This hate I feel hovers around me like a dark shadow, it drains my energy, sucks my blood dry, and makes my heart weak. Does she see it in my eyes when I look at her? Does she sense it when I walk past her? Does she feel it when I sit beside her? Does she hear it in my voice when I speak to her?
I am consumed and possessed by it. This hate is constantly gnawing at my heart and leaving me gasping for air, I feel it in my bones. It makes me sick and leaves me feeling wretched.
Does she pass by my seat in the morning without as much as a word of greeting because she hates me too? Are her half-hearted mumblings of reply when I greet first proof that the feeling is mutual? Is her attitude when she talks to me in that condescending tone a show of loathing? Can her flippant reference to me and my designation in her last official email count as her expression of aversion towards me?
There is no climax to this hate I feel. There is no anticlimax either. It is there in my blood, hot and boiling through my veins. These veins of mine seem like they would burst, just like those pimples that appear on my face ripe and ready to pop as if on cue when it is that time of the month.
“I’m a tickin’ dynamite. I’ll blow your candle light,” she hums Ayra Starr’s ‘Bloody Samaritan’ under her breath as she walks by me to the office kitchen.
She – the object of this feeling that is new to me, one I have never known before now – takes on another key as she continues to hum, “You know I’m just that type. No, dem no fit kill my vibe.”
At the entrance, she stops to read the rules typed on a plain white A4 paper pasted on the door. These are the same rules, four, five or so listed one after the other, that have been on the door for at least a year. Is she actually reading them?
It wakes me from sleep, this hate I feel. It adds a stoop to my gait, a slouch to my sitting posture and makes my limbs heavy when I walk.
“Oh, hi!” she mumbles one of her half-hearted responses to my rather loud greeting without even stopping to look at me. There she is again, going up the stairs, the soles of her sneakers squeaky and heavy on the tiled steps. I wonder if she knows that I am boring holes through her back with my eyes which I have raised from my laptop for that purpose.
“How’s it going?” I ask, desperate to say something, anything.
She does not hear, or pretends not to, for she does not respond and continues her walk up the stairs.
I bury my head back in my laptop and press the keypad furiously. I am supposed to be writing, but I cannot get past the first sentence. So, I try to read instead. Still, I do not get past the first sentence.
It is another Monday morning, she walks in, greets a colleague seated beside me and ignores me. I pretend to be busy on my laptop, but all I do is stare at the screen. I want to type, but I cannot. My chest feels constricted, tightening my airway, and I fear that I might die.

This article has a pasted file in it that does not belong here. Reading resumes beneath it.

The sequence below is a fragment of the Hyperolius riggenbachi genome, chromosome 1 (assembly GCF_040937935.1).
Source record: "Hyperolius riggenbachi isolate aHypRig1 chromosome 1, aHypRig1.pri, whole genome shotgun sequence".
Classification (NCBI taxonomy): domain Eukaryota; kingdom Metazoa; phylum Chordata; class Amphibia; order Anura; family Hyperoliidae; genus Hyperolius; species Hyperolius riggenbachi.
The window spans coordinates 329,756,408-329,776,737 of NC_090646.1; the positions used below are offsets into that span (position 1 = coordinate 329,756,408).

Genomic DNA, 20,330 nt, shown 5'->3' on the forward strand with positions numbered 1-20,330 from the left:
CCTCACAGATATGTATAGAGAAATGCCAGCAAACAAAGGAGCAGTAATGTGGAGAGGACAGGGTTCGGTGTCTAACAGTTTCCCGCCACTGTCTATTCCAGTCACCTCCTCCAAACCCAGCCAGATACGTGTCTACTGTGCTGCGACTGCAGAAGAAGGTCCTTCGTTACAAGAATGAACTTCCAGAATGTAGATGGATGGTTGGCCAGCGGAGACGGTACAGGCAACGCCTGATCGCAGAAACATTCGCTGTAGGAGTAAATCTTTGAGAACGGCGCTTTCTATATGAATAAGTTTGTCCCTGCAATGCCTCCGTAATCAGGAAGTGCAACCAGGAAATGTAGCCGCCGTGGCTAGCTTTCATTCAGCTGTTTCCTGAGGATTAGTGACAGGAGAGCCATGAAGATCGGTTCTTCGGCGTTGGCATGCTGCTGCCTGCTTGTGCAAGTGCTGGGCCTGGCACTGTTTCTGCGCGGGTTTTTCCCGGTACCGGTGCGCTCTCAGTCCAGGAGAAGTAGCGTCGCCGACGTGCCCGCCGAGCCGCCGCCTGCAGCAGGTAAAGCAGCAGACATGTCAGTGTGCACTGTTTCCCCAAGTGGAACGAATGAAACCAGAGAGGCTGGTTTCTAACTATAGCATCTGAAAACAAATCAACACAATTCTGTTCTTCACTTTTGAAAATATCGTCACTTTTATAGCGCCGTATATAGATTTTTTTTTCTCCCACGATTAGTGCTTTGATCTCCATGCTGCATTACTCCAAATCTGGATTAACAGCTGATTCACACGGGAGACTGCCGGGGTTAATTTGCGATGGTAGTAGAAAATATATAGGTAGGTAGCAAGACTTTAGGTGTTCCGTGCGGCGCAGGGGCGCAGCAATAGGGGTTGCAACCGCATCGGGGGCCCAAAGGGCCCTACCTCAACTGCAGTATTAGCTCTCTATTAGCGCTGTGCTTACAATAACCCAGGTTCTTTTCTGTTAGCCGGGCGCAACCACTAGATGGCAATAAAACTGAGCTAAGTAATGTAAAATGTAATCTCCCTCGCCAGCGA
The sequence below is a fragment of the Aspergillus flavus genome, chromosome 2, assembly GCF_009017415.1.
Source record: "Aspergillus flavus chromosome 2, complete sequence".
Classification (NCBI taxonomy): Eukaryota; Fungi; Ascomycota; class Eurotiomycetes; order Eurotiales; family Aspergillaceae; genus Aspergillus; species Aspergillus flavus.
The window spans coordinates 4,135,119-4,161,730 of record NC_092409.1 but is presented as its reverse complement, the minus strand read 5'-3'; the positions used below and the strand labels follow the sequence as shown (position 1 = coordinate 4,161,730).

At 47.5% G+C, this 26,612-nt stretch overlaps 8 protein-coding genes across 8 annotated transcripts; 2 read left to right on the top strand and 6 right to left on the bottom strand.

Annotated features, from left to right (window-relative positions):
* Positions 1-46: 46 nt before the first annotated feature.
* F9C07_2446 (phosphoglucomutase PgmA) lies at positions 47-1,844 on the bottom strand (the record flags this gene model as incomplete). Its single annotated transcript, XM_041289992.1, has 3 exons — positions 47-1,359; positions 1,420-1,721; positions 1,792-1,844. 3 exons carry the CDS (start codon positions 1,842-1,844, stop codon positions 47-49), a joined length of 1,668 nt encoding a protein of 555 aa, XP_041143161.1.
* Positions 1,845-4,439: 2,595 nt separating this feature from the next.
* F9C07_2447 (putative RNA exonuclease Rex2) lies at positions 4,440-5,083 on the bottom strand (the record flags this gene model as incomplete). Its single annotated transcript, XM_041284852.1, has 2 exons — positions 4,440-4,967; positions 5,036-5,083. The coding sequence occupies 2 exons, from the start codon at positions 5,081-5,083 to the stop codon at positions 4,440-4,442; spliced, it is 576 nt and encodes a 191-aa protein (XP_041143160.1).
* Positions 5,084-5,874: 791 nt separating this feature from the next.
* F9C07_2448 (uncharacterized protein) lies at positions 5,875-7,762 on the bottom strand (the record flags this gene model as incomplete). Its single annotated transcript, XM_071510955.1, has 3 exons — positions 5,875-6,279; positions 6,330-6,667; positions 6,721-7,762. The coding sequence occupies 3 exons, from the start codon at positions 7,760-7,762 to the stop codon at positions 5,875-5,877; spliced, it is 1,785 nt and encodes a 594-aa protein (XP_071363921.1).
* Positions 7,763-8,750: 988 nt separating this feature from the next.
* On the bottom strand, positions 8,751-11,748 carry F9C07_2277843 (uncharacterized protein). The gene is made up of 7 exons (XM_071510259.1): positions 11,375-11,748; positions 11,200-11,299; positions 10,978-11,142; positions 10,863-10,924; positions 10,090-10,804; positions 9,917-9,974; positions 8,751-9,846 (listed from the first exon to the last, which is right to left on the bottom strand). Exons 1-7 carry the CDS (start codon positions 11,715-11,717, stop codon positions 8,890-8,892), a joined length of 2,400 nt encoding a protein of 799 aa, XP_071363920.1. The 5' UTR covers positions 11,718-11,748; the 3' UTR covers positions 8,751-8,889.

Today, she is wearing brown patterned Ankara dungarees over a black T-shirt along with a pair of sneakers. This is her style – half bohemian, half hippie. I love it, I admit.
“Oh, hi!” comes her typical response to my “Good morning.” I want to lunge at her from across the room and throttle her. How long will this go on for? I am tired. This feeling makes me tired. Yet, I cannot rid myself of it.
Every morning, I wake with bags under my eyes and I am as tired as the previous night. I do not feel like I have had a minute of rest. I struggle to get out of bed, I drag my feet to the bathroom, I brush my teeth in a daze and lather my naked body mechanically, staring blindly at the tiled wall in front of me.
“The boss wants to know if you sent that email as discussed.” She is behind me, speaking in that same accent where she stresses her Rs and NGs. Did she sneak up on me? I neither heard nor saw her come down the stairs. For how long has she been standing there? I catch her looking over my shoulder and into my laptop.
“Oh, no! I haven’t even sent it,” I say, turning around to face her and trying to hide my surprise. I want to remember which of the tabs is open on my laptop, as I look at her.
“I am just waiting to sort out some things,” I add, uncomfortable with her closeness.
“Okay. That’s fine,” she responds, turns as swiftly as she appeared behind me, and goes back up the stairs.
The sound of her sneakers is heavy on the steps again. This is another pair, I observe. I see she loves sneakers. What else does she love? Her gold knuckle rings for sure. Perhaps, too, her natural hair which she plaits quite simply.
I hate myself for feeling this way. I hate her for making me feel this way. And I want to hate Z for this. But I do not hate him. I cannot hate him. All I want is to take that day back – the day I sent that email introducing them to each other for the purpose of work.
Now they carry on like they are best friends and he no longer talks to me. The last time there was any semblance of communication between us, it was to respond to my text, “Please, I beg you, do not make working with her more uncomfortable for me than it already is.”
“I do not understand. I am confused,” he had said, insisting that it was all in my head. “Communication between us is strictly via email.”
Yet, I have seen how they go back and forth with texts and phone calls. How could this be in my head? The sudden attitude from the colleague after I made the introductions. The tension between us, so thick it could be cut with a knife. The look of daggers reserved just for me, which she does not attempt to conceal. They cannot all be in my head.
“Oh, I need to call Z,” she says loud enough for me to hear, suddenly, out of the blue, and with no prompting whatsoever.
I sigh heavily, slouch on my seat, and stare at my laptop, making no progress with my work. Is there no end to this hate I feel?
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